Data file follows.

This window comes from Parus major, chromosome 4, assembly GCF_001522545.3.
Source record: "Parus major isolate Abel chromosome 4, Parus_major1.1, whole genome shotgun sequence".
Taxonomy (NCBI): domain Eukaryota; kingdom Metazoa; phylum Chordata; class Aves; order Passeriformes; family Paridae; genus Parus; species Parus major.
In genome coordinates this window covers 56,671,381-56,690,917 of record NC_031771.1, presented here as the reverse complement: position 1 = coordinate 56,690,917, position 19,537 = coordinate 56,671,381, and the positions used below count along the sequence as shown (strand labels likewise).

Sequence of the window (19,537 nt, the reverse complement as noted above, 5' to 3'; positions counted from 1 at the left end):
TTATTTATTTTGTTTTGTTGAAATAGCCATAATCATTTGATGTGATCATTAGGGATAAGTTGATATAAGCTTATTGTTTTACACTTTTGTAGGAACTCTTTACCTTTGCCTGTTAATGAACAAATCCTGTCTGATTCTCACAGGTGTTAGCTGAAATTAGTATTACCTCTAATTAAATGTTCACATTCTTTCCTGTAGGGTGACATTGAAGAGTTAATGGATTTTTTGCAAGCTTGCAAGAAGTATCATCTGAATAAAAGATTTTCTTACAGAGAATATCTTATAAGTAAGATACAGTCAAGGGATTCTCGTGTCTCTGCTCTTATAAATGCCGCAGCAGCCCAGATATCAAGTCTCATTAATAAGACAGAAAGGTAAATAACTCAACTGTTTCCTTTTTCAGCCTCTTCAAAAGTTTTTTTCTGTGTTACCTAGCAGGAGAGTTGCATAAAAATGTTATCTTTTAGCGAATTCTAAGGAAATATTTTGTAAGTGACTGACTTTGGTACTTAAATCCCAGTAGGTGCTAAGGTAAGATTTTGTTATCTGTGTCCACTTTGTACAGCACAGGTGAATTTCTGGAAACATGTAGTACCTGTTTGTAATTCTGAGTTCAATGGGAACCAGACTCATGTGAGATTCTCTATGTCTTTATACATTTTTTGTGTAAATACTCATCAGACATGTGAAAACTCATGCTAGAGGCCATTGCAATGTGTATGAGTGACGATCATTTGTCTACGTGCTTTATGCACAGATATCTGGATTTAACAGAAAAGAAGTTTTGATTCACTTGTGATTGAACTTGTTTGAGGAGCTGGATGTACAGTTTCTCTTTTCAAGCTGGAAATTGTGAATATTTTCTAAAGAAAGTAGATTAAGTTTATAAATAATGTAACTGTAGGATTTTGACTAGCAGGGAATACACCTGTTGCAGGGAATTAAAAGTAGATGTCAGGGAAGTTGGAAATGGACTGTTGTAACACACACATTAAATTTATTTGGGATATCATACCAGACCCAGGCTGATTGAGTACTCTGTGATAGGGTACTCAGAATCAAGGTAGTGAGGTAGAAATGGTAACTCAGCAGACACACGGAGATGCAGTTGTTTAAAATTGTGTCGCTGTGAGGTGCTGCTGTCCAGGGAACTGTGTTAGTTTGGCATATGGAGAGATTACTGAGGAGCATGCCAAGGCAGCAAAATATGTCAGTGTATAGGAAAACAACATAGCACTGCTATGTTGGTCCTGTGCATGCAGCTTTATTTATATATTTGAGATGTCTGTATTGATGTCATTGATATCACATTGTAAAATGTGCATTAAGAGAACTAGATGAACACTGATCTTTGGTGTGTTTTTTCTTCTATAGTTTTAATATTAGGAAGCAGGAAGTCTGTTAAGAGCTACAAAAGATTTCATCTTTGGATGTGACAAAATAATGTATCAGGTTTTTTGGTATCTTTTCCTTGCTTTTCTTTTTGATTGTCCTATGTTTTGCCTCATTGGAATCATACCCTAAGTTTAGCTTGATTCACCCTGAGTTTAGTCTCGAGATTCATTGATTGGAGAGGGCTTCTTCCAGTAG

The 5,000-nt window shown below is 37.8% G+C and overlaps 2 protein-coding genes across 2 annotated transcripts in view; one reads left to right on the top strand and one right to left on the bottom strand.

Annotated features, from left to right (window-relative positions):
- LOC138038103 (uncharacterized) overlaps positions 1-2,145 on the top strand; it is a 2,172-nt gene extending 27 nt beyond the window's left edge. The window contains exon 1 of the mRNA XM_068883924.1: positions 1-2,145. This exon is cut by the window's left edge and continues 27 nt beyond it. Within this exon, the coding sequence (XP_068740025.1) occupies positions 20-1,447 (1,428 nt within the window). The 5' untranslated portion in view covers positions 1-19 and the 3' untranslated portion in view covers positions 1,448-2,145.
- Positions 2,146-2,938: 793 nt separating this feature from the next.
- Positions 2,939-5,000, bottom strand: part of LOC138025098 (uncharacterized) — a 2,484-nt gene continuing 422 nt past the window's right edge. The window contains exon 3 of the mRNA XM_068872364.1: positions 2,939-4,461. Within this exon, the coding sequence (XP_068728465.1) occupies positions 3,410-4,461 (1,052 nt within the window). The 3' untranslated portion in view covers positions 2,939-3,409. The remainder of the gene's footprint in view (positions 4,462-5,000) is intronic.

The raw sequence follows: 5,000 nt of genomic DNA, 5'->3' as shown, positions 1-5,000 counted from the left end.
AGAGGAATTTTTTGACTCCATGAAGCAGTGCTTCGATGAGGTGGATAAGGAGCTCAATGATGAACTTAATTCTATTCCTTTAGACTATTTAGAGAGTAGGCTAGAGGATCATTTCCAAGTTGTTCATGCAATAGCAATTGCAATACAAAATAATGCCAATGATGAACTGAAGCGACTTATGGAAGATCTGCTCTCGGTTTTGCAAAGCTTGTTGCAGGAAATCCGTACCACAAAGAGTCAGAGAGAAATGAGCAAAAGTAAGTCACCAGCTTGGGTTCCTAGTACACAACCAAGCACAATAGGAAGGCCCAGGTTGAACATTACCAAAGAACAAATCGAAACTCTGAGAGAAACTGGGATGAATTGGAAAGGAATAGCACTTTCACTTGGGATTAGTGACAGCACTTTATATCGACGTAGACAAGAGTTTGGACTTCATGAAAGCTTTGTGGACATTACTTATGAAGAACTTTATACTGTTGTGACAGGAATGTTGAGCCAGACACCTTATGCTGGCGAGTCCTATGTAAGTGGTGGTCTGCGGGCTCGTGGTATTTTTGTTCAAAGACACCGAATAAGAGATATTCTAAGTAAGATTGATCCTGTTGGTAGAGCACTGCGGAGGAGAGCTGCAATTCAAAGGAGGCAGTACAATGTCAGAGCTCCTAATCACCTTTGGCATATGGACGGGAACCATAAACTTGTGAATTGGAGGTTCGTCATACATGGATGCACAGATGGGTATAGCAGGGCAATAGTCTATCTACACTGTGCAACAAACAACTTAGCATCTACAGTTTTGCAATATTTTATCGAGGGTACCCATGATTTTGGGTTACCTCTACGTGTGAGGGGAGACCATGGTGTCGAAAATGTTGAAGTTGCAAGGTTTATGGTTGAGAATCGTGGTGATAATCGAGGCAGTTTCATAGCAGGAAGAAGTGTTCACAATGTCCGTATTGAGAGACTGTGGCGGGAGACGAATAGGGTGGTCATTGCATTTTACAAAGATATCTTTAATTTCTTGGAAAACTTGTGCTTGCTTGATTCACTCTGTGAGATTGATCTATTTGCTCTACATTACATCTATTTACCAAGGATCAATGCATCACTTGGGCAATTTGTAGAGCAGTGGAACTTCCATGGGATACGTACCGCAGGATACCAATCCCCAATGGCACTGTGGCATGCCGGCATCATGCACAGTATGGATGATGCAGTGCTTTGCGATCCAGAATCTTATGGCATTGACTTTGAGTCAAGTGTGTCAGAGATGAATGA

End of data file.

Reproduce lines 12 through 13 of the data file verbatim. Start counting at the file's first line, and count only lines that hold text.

The raw sequence follows: 5,000 nt of genomic DNA, 5'->3' as shown, positions 1-5,000 counted from the left end.
AGAGGAATTTTTTGACTCCATGAAGCAGTGCTTCGATGAGGTGGATAAGGAGCTCAATGATGAACTTAATTCTATTCCTTTAGACTATTTAGAGAGTAGGCTAGAGGATCATTTCCAAGTTGTTCATGCAATAGCAATTGCAATACAAAATAATGCCAATGATGAACTGAAGCGACTTATGGAAGATCTGCTCTCGGTTTTGCAAAGCTTGTTGCAGGAAATCCGTACCACAAAGAGTCAGAGAGAAATGAGCAAAAGTAAGTCACCAGCTTGGGTTCCTAGTACACAACCAAGCACAATAGGAAGGCCCAGGTTGAACATTACCAAAGAACAAATCGAAACTCTGAGAGAAACTGGGATGAATTGGAAAGGAATAGCACTTTCACTTGGGATTAGTGACAGCACTTTATATCGACGTAGACAAGAGTTTGGACTTCATGAAAGCTTTGTGGACATTACTTATGAAGAACTTTATACTGTTGTGACAGGAATGTTGAGCCAGACACCTTATGCTGGCGAGTCCTATGTAAGTGGTGGTCTGCGGGCTCGTGGTATTTTTGTTCAAAGACACCGAATAAGAGATATTCTAAGTAAGATTGATCCTGTTGGTAGAGCACTGCGGAGGAGAGCTGCAATTCAAAGGAGGCAGTACAATGTCAGAGCTCCTAATCACCTTTGGCATATGGACGGGAACCATAAACTTGTGAATTGGAGGTTCGTCATACATGGATGCACAGATGGGTATAGCAGGGCAATAGTCTATCTACACTGTGCAACAAACAACTTAGCATCTACAGTTTTGCAATATTTTATCGAGGGTACCCATGATTTTGGGTTACCTCTACGTGTGAGGGGAGACCATGGTGTCGAAAATGTTGAAGTTGCAAGGTTTATGGTTGAGAATCGTGGTGATAATCGAGGCAGTTTCATAGCAGGAAGAAGTGTTCACAATGTCCGTATTGAGAGACTGTGGCGGGAGACGAATAGGGTGGTCATTGCATTTTACAAAGATATCTTTAATTTCTTGGAAAACTTGTGCTTGCTTGATTCACTCTGTGAGATTGATCTATTTGCTCTACATTACATCTATTTACCAAGGATCAATGCATCACTTGGGCAATTTGTAGAGCAGTGGAACTTCCATGGGATACGTACCGCAGGATACCAATCCCCAATGGCACTGTGGCATGCCGGCATCATGCACAGTATGGATGATGCAGTGCTTTGCGATCCAGAATCTTATGGCATTGACTTTGAGTCAAGTGTGTCAGAGATGAATGA